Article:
One survivor shares her experience with the unexpected gynecological challenges she struggled with after cancer treatment.
It was a haze of conversation with my hematologist-oncologist; I tried to be present in the room while he was explaining my cancer diagnosis but it was difficult. It all felt so surreal, like this cancer nightmare was happening to someone else. But it wasn't, it was happening to me.
"Diffuse large b-cell lymphoma is an aggressive form of non-Hodgkin's lymphoma," he said, and I needed to start treatment right away. He outlined my treatment plan and wrote down the acronym before rattling off the complete name of each immunological and chemotherapy drug that would soon be sent shooting through my veins in order to save my life.
My husband and I nodded and wrote down every word, taking notes like we were attending a hematology lecture in college. It was a long and thorough appointment where we talked about bone density and PICC lines, neutropenia and other side effects, what to do if a fever develops during chemo or if there's an allergic reaction.
"What about kids?" I asked, suddenly awoken from my fog. "Will I be able to have more children after treatment?"
My doctor hesitated slightly then explained the risk, that I would likely be infertile after treatment. That most female patients stop getting their periods during chemo and it doesn't return, putting them into early menopause.
"I thought you were done?" he gently asked.
It was true, we are blessed with three healthy children and my baby just turned four. In theory, we were done, but deep down I kept hoping we might have another child. There was a procedure I could undergo that would preserve my reproductive organs, he explained, but that would delay treatment. I was already at stage IV and I knew that time was not in my favor. My husband and I had to make the decision right then and there, which put tremendous pressure on both of us.
After what seemed like an eternity, I looked at my husband and said, "I'd like to be here for the children we already have so I don't think we should delay chemo." He nodded in understanding and a bit of relief, and my first course of treatment was immediately scheduled.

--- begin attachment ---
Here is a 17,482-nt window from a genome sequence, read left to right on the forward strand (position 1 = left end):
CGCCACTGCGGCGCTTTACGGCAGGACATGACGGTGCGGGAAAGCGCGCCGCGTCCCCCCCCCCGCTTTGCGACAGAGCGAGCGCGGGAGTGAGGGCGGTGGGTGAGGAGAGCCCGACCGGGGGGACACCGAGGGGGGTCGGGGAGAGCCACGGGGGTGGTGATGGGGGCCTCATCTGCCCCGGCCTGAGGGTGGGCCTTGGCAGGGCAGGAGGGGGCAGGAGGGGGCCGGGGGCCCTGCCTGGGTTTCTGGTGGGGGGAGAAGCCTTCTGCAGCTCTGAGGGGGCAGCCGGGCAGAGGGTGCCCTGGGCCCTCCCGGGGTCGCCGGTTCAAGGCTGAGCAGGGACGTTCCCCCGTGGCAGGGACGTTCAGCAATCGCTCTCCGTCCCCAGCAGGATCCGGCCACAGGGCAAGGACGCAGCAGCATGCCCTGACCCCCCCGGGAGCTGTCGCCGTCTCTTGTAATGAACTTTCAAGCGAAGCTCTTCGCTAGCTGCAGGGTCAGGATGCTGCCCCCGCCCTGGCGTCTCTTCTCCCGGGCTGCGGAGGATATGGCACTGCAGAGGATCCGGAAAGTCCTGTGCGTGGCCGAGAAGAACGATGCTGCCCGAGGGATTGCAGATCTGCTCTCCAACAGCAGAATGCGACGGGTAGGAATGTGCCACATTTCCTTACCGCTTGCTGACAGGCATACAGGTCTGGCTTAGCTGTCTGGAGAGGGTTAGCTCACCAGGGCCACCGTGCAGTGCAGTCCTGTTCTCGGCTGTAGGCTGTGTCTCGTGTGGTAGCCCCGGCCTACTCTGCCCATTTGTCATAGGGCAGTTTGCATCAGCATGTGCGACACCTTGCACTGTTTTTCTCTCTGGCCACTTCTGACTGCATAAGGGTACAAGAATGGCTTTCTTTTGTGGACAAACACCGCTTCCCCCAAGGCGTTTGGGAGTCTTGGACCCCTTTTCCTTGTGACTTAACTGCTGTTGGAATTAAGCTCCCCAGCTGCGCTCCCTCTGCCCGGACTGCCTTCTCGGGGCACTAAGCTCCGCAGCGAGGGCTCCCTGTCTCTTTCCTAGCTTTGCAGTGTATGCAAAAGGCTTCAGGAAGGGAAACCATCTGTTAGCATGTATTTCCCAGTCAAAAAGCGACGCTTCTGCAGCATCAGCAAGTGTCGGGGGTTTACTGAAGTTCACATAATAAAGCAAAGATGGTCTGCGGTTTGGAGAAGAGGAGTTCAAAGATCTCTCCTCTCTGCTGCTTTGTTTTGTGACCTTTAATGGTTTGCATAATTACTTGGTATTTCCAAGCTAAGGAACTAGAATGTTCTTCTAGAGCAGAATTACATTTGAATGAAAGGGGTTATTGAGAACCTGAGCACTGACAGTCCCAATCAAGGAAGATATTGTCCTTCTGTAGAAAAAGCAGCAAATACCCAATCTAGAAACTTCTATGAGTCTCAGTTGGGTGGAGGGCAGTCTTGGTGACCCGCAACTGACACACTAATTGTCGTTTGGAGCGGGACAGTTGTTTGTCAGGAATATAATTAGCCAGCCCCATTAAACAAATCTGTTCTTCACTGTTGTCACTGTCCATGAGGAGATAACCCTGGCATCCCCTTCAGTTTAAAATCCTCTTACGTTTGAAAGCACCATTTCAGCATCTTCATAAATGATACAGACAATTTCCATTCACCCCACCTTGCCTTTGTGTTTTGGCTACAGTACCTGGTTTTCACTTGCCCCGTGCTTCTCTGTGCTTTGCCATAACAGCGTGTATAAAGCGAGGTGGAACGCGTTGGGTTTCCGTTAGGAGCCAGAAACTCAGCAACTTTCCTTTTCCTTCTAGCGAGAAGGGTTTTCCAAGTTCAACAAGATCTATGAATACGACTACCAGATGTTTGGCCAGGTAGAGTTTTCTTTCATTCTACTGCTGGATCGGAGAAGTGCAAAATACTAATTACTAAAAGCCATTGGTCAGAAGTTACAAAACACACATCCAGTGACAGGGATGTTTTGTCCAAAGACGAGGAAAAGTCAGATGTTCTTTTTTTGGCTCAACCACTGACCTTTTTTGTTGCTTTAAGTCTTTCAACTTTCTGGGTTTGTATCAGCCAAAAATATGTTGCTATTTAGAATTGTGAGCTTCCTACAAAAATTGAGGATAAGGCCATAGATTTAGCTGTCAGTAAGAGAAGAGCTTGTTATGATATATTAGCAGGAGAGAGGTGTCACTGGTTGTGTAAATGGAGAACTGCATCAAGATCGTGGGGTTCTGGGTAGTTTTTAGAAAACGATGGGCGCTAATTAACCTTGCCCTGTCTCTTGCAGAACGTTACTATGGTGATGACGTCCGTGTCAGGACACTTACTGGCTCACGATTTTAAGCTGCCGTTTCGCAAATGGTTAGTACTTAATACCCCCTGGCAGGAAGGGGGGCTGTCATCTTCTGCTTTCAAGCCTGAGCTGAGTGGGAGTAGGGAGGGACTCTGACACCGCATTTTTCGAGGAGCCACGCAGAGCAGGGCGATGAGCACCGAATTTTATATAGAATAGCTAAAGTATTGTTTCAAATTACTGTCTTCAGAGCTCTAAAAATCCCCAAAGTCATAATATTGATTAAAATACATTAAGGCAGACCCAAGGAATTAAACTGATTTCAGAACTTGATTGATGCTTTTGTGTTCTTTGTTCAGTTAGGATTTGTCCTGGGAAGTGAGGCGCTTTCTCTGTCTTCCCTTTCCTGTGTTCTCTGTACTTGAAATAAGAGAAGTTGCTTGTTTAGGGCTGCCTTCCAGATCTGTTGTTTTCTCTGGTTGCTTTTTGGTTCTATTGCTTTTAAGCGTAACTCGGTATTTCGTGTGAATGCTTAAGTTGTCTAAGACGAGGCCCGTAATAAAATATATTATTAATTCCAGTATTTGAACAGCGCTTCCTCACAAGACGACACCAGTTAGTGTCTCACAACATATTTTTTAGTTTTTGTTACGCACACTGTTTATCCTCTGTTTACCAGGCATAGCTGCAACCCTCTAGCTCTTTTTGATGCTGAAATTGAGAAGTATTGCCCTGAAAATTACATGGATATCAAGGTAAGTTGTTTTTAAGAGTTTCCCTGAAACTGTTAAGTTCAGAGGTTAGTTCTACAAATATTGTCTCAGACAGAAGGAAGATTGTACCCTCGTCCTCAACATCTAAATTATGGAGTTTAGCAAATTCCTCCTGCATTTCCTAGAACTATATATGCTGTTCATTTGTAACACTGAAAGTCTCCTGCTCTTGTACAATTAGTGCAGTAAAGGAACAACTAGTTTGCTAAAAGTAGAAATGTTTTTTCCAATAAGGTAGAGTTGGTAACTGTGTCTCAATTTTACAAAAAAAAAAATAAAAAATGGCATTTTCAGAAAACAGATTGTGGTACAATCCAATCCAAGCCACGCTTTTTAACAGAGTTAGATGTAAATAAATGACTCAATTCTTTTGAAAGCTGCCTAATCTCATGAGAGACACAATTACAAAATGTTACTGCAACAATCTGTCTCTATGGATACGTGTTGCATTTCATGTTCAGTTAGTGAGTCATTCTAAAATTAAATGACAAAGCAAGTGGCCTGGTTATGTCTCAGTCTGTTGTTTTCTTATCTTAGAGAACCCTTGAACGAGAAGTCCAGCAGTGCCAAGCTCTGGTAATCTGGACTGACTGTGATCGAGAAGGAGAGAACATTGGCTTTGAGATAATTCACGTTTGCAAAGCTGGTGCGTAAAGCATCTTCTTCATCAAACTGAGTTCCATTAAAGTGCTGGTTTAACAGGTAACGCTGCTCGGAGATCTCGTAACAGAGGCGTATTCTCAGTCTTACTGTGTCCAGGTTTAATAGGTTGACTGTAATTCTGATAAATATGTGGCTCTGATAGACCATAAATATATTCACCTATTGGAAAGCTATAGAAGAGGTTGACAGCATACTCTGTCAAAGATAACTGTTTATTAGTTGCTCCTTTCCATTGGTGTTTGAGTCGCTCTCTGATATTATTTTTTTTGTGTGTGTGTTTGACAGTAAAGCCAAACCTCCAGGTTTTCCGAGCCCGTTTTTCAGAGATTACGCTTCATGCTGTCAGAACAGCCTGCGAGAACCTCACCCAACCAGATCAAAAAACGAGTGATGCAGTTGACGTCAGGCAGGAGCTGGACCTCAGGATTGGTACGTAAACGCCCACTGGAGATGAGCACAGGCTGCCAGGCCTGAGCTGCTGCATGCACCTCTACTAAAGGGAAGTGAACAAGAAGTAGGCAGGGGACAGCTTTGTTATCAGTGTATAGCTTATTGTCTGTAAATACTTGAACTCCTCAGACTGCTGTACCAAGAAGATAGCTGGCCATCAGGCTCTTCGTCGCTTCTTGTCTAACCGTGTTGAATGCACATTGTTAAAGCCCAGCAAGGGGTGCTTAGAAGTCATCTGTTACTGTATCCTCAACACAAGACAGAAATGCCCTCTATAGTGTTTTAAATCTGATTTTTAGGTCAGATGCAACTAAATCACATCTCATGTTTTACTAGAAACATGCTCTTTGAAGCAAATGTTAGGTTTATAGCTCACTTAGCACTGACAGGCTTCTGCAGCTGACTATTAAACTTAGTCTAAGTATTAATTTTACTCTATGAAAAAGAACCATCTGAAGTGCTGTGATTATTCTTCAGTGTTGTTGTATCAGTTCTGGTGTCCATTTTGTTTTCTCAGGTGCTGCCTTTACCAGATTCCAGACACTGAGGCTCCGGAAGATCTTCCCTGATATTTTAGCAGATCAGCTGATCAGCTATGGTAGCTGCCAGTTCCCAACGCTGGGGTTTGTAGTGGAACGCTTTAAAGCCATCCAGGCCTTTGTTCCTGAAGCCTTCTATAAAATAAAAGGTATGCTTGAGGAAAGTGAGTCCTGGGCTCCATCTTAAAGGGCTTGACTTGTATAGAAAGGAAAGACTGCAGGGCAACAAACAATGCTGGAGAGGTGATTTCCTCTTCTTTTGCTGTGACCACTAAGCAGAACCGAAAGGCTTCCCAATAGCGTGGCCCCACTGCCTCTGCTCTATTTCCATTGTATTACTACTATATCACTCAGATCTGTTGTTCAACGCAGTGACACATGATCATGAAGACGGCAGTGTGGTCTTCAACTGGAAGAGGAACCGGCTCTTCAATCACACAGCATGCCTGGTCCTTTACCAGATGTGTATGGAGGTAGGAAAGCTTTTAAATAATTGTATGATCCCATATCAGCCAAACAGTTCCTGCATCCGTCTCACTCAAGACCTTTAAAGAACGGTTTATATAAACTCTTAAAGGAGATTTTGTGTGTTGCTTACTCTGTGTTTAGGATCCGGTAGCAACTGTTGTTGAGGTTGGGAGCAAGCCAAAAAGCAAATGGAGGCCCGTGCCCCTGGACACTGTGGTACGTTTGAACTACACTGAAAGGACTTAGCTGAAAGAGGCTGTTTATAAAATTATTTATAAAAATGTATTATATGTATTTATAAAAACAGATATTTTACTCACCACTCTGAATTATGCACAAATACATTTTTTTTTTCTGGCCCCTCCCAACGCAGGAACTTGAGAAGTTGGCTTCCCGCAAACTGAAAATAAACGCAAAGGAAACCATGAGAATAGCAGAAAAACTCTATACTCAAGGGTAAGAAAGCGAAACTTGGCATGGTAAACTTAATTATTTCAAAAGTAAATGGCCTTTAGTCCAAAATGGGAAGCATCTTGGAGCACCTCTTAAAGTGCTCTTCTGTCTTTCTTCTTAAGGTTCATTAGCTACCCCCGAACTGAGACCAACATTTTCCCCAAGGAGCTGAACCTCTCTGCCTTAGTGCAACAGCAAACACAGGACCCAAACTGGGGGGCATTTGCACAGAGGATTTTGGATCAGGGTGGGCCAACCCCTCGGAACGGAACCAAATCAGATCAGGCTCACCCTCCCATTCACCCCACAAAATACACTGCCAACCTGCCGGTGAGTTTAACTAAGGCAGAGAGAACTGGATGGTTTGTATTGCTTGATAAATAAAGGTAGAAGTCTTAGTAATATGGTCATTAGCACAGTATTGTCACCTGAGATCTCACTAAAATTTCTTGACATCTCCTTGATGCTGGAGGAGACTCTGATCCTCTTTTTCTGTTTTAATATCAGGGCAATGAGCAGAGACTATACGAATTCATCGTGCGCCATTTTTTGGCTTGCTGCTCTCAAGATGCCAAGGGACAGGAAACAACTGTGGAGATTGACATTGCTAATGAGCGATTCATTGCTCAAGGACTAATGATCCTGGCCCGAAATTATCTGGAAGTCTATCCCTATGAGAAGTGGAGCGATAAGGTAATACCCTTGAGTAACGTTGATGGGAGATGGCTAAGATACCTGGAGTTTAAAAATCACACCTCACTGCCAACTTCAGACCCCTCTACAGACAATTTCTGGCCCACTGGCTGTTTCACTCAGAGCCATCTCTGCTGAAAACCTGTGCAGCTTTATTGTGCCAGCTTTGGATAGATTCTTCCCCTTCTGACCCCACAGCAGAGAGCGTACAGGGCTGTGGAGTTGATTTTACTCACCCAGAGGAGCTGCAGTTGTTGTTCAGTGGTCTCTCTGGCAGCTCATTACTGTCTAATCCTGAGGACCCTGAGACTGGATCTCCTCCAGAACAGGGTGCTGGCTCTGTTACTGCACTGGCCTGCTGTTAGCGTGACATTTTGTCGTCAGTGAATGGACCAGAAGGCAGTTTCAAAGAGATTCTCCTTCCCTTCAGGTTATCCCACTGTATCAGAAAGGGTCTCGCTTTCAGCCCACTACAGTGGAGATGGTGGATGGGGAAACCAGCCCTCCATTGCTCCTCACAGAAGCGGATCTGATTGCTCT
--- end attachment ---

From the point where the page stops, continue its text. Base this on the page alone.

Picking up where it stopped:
I stopped getting my period after my second cycle of chemo. It was a relief to some extent to not deal with monthly bleeding while fighting blood cancer. After treatment was finished and I was declared NED, I went back to see my gynecologist for the annual that I had skipped due to chemo.
It took her a while to find my ovaries, as she painfully pressed down on my lower abdomen while squinting at the ultrasound screen.
"Finally", she declared, "there's your right ovary. "It's very small," she said.
"Can I have any more children?" I asked.
She paused for a minute.
"The ovary is empty."
It was a hard pill to swallow but I just nodded in acknowledgement. The chances of my period returning were unlikely but not impossible, she continued. We needed to give it some more time and see. I mourned and grieved over the next couple of weeks, went to the Mikvah (the ritual bath) for the last time, and started to move on.
When my period came back, it was sudden and shocking and I was caught unprepared. I immediately contacted my gynecologist and scheduled an appointment. She was happy to hear that I started getting my period again; apparently it was better not to be in menopause at such a young age. While I wouldn't be able to conceive or carry a child ever again, I at least would still get my period.
I tried not to be angry, but I was livid. So, I get my period every month but there's no chance for a baby? That just didn't seem fair! Don't we all just put up with the mess and the mood swings and the weight gain that accompany our monthly cycle because of the possibility of an adorable baby? After a while I just added it as another notch of unfairness on my cancer belt and tried to accept and move forward.
But my period, like the anger still seething inside of me, came back with a vengeance. Erratic and unpredictable, I was starting to get my period every two to three weeks. I developed sudden ovarian cysts, discovered during routine PET CT's, which lead to lower back pains and then a month of bleeding once one cyst finally ruptured. I spent more time in my gynecologist's office the year after I finished chemo than I did with my hematologist-oncologist.
Through it all, I wondered why no one told me that significant gynecological challenges could be a side effect of cancer treatment. I struggle to this day with the unpredictable nature of my monthly flow, and have had to learn the difference between "heavy" and "hemorrhaging" so I don't keep bothering my doctor with frantic texts and phone calls.
While I've come to terms with feeling exhausted around my monthly cycle, I'm trying to do my best to continue to listen to my body. I give myself permission to slow down, rest, and take it easier during my period. I know that at the age of 43, I'm not less of a woman if I need to take a nap in the middle of the day with a hot water bottle and some aspirin because "Aunt Flow" came to town.